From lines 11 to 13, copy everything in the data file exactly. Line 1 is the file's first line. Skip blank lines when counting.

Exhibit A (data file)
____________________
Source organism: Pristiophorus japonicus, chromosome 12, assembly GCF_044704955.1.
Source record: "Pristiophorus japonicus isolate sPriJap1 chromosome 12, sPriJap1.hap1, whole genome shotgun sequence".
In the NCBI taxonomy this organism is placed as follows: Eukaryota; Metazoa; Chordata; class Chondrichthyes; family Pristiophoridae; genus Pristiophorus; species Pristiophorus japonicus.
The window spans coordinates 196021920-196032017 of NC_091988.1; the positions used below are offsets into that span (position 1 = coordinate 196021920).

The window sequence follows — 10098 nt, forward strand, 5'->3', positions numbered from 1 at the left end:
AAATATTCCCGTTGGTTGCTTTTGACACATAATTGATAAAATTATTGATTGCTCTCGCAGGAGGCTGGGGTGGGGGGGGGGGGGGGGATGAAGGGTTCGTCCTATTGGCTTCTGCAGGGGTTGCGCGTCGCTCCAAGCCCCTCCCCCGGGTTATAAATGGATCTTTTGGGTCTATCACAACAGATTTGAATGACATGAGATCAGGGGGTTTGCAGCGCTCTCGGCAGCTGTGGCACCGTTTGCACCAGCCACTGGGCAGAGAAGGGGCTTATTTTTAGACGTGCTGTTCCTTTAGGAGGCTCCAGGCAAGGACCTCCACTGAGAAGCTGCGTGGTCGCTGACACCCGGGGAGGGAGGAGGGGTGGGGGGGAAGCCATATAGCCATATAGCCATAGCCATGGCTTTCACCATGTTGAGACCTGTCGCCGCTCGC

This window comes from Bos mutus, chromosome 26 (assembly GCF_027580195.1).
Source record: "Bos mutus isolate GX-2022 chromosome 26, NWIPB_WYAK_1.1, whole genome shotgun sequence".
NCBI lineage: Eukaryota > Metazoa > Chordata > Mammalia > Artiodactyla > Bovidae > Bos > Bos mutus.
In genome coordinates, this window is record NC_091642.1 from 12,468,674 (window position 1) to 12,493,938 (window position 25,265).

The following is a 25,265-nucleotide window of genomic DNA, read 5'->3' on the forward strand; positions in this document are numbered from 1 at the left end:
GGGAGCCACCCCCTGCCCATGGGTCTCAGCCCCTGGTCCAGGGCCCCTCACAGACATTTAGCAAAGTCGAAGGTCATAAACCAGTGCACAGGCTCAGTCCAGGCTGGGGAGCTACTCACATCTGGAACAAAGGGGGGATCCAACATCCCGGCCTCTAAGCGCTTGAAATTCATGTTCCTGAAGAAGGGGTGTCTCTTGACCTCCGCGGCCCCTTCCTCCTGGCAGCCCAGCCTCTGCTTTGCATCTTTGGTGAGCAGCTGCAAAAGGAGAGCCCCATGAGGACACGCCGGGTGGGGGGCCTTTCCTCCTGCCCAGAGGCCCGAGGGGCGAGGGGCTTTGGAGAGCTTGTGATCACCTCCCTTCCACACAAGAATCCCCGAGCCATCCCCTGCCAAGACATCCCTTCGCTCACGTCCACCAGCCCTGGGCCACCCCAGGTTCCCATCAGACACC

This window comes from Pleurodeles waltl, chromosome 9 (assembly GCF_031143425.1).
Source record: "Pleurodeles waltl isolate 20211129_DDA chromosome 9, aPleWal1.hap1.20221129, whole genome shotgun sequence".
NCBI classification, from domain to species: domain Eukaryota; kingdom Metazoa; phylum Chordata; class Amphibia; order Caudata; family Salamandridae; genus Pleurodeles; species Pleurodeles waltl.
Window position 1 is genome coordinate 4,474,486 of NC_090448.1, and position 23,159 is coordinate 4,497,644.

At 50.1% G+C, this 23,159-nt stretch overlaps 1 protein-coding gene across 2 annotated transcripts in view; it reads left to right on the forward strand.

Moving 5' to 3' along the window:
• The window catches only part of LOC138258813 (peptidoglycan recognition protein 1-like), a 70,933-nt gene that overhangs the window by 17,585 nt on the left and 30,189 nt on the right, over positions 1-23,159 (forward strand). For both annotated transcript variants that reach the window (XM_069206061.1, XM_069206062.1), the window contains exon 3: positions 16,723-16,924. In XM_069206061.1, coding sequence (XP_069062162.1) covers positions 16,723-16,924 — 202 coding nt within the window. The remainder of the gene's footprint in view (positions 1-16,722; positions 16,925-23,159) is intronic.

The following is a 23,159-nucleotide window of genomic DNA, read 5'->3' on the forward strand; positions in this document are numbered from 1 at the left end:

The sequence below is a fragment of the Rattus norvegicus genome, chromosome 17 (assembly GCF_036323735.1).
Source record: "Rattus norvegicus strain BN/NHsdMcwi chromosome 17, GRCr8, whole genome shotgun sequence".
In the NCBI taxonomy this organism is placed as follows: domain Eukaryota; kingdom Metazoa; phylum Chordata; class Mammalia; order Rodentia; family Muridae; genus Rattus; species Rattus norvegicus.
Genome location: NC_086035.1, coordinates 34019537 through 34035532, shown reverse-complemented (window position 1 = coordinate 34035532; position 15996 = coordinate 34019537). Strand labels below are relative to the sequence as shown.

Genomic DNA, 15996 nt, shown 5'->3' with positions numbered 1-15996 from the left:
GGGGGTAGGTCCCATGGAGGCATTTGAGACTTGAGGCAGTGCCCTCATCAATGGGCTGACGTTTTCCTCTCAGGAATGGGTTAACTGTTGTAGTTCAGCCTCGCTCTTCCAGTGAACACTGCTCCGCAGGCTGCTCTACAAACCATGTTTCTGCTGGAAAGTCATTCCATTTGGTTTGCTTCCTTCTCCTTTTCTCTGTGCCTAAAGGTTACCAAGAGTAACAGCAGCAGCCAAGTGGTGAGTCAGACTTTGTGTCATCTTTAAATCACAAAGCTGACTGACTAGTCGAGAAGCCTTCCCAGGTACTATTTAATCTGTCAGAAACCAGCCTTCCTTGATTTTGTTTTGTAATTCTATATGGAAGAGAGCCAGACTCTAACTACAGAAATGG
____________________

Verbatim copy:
The following is a 25,265-nucleotide window of genomic DNA, read 5'->3' on the forward strand; positions in this document are numbered from 1 at the left end:
GGGAGCCACCCCCTGCCCATGGGTCTCAGCCCCTGGTCCAGGGCCCCTCACAGACATTTAGCAAAGTCGAAGGTCATAAACCAGTGCACAGGCTCAGTCCAGGCTGGGGAGCTACTCACATCTGGAACAAAGGGGGGATCCAACATCCCGGCCTCTAAGCGCTTGAAATTCATGTTCCTGAAGAAGGGGTGTCTCTTGACCTCCGCGGCCCCTTCCTCCTGGCAGCCCAGCCTCTGCTTTGCATCTTTGGTGAGCAGCTGCAAAAGGAGAGCCCCATGAGGACACGCCGGGTGGGGGGCCTTTCCTCCTGCCCAGAGGCCCGAGGGGCGAGGGGCTTTGGAGAGCTTGTGATCACCTCCCTTCCACACAAGAATCCCCGAGCCATCCCCTGCCAAGACATCCCTTCGCTCACGTCCACCAGCCCTGGGCCACCCCAGGTTCCCATCAGACACC

This window comes from Pleurodeles waltl, chromosome 9 (assembly GCF_031143425.1).